Abstract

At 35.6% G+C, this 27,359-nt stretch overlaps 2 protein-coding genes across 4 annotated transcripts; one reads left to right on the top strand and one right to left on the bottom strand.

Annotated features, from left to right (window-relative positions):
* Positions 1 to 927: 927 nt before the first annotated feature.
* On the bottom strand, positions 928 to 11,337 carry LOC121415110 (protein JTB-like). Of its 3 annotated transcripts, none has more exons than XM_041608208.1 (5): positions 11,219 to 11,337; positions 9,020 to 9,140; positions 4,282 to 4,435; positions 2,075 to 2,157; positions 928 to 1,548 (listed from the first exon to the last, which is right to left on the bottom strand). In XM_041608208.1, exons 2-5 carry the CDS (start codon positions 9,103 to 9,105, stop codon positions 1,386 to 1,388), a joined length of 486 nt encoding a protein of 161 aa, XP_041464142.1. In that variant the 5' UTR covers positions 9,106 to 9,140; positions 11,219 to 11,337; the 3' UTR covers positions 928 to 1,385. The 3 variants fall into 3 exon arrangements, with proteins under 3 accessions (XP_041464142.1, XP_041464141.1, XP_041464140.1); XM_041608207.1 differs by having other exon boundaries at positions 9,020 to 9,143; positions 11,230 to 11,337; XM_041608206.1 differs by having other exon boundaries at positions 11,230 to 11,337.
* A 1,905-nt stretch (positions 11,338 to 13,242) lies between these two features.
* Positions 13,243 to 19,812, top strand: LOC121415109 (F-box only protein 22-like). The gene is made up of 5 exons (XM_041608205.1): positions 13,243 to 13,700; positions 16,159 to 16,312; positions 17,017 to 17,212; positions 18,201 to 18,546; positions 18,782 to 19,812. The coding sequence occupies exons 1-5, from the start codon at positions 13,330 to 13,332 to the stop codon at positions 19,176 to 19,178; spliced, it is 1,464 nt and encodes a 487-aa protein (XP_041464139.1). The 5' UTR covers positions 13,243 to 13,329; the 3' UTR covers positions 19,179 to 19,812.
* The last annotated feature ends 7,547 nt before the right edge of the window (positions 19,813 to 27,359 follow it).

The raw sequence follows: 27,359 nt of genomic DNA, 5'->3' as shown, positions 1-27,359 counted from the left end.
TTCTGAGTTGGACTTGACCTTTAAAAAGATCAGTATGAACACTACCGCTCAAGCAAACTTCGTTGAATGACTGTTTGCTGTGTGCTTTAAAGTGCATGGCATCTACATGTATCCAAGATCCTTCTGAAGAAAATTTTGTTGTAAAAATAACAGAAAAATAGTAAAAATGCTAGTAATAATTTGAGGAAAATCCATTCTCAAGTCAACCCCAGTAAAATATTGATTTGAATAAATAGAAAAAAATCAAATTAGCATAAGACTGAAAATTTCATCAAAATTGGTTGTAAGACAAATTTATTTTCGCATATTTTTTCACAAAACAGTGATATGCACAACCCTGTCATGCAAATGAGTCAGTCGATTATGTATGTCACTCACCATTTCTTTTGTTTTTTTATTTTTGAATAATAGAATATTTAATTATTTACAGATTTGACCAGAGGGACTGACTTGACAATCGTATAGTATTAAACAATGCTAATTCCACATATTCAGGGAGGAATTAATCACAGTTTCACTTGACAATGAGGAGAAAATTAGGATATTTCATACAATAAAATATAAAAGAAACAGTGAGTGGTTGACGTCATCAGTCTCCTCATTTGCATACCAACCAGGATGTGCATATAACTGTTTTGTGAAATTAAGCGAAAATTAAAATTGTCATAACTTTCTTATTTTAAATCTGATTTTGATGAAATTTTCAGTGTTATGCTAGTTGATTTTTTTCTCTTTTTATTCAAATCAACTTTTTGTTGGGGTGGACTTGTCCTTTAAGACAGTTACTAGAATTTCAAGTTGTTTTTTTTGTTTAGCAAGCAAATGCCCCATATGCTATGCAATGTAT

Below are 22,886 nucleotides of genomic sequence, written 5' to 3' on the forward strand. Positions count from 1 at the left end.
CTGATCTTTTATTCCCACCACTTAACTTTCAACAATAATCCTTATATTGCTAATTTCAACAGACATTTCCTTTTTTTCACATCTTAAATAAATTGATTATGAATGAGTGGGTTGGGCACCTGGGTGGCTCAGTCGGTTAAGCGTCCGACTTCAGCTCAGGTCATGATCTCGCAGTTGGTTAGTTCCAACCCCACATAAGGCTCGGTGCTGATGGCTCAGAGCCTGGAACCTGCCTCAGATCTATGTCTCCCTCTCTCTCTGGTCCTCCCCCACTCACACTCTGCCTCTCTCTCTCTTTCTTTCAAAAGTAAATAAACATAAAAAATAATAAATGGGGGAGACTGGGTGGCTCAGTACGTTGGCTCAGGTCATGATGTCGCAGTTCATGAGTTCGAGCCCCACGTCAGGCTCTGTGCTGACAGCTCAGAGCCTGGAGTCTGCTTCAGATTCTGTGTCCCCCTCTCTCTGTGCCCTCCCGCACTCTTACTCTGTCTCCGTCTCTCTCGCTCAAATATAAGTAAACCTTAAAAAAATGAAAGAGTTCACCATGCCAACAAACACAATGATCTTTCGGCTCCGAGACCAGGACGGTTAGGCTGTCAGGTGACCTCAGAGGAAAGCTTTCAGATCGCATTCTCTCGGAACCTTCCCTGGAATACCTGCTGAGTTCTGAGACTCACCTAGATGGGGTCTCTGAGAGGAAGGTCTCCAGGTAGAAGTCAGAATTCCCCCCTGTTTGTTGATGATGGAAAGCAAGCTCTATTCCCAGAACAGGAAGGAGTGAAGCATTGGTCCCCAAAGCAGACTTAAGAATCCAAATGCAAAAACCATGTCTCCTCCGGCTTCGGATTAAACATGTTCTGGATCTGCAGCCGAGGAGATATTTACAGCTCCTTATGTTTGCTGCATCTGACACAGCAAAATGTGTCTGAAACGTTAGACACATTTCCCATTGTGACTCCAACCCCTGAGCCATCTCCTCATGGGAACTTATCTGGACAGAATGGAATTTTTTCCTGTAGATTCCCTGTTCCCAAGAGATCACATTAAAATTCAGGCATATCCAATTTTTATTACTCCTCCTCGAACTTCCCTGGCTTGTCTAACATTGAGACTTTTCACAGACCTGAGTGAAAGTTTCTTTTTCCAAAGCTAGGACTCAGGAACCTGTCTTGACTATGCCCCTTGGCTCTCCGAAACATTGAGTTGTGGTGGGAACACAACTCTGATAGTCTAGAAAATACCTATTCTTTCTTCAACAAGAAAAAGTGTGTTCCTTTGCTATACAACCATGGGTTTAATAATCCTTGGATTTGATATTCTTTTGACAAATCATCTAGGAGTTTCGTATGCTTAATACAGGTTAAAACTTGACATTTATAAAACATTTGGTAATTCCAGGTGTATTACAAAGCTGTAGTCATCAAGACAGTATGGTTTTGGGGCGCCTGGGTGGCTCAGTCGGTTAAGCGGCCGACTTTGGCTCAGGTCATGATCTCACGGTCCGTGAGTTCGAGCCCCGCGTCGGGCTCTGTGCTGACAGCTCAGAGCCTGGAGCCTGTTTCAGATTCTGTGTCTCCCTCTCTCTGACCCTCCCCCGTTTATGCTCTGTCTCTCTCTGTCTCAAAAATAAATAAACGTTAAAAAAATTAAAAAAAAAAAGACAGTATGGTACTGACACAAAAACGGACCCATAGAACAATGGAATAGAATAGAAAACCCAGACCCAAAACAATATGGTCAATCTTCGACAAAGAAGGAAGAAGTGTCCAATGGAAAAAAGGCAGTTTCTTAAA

Characterization of gold in four Siberian mesothermal gold deposits was done through a multidisciplinary investigation (including ore microscopy, INAA, SIMS, EPMA, and 197 Au Moessbauer spectroscopy). The deposits are Olympiada and Veduga in the Enisei Mountain Range and Nezhdaninskoye and Sentachan in the Verkhoyansk-Kolyma area, in which vein and disseminated orebodies are hosted by sedimentary sequences metamorphosed to amphibolite (Olympiada) and greenschist facies. Ore minerals include arsenopyrite and pyrrhotite (or pyrite) as major constituents with minor scheelite, and sphalerite, chalcopyrite and native gold as minor constituents (with + or - aurostibite, galena, gudmundite, tetrahedrite, stibnite, and berthierite). Some of the gold mineralization is metallurgically refractory in all four deposits, largely due to the presence of "invisible" gold in arsenopyrite, and to a lesser extent, in pyrite. Several generations of arsenopyrite are recognized in the auriferous zones of the Veduga, Nezhdaninskoye, and Sentachan deposits. Textural observations indicate late deposition of native gold with respect to arsenopyrite. No evidence was found of arsenopyrite recrystallization and the crystallization of native gold is considered to result from an evolution of fluids rather than redeposition of gold.Wide variations in the gold contents of arsenopyrite occur within deposits, within samples, and within individual grains. INNA analyses of individual arsenopyrite grains (30-70 mu m in size) show that the gold concentration ranges from <0.2 to 762 ppm for Olympiada, from 6.5 to 393 ppm for Veduga, from 2.0 to 938 ppm for Nezhdaninskoye, and from 71 to 292 for Sentachan. EPMA and X-ray distribution maps using the electron microprobe reveal a heterogeneous gold distribution within individual arsenopyrite grains, with gold-rich areas usually depleted in arsenic and gold. The Au contents range from <0.03 to 0.47 wt percent for Olympiada, from <0.03 to 0.37 wt percent for Veduga, from <0.03 to 0.14 wt percent for Nezhdaninskoye, and from <0.03 to 0.26 wt percent for Sentachan. The gold concentration of arsenopyrite determined by SIMS varies as follows: Olympiada, from 0.07 to 2,298 ppm; Veduga, from 63.98 to 1,141.60 ppm; Nezhdaninskoye, from 1.17 to 386.64 ppm; and Sentachan, from 26.7 to 424.5 ppm. Pyrite from Olympiada contains from <0.03 to 0.53 ppm Au, and from Nezhdaninskoye, from <0.23 to 12.97 ppm Au. SIMS ion imaging confirmed the gold heterogeneity and the depth profiles which occasionally detected invisible gold occurring as micro inclusions, ranging from <0.02 to 0.075 mu m in diameter. 197 Au Moessbauer spectra of arsenopyrite concentrates from the Veduga, Nezhdaninskoye, and Sentachan deposits exhibit mainly a component with isomer shifts between 3.3 and 3.6 mm/s which is interpreted as strong evidence of the presence of chemically bound gold in the arsenopyrite crystal structure. The spectra of samples from the Veduga deposit also contain minor amounts of native gold, for which negative isomer shifts near -1.2 mm/s are expected. Metallic gold dominates in the 197 Au Moessbauer spectra of samples from the Olympiada deposit, but varying amounts of chemically bound gold are also visible in the spectra, some attributed to aurostibite.It is concluded that the ores from these deposits are refractory, partly because the gold occurs in arsenopyrite as chemically bound gold as well as submicroscopic metallic particles probably as small as 2 nm. This study also shows that Au-bearing arsenopyrite is usually depleted in As with respect to its stoichiometric composition, but correlation of Au enrichment to Fe deficiency was not found. It is inferred from 197 Au Moessbauer spectroscopy that substitution of Fe (super 3+) for Au (super 3+) is most likely. The temporal change in different modes of gold occurrence (i.e., as native gold or invisibly in sulfides) in the mineralized zones and veins is interpreted to result from an evolution of fluids rather than to be a recrystallization phenomenon. Dissemination of Au-bearing sulfides within the altered halos infers that a pervasive fluid-rock interaction was an effective mechanism for deposition of minerals and gold. Absorption of gold complexes onto sulfide surfaces is also suggested to have played an important role in the deposition of native gold during the latest episodes in the formation of the deposits.

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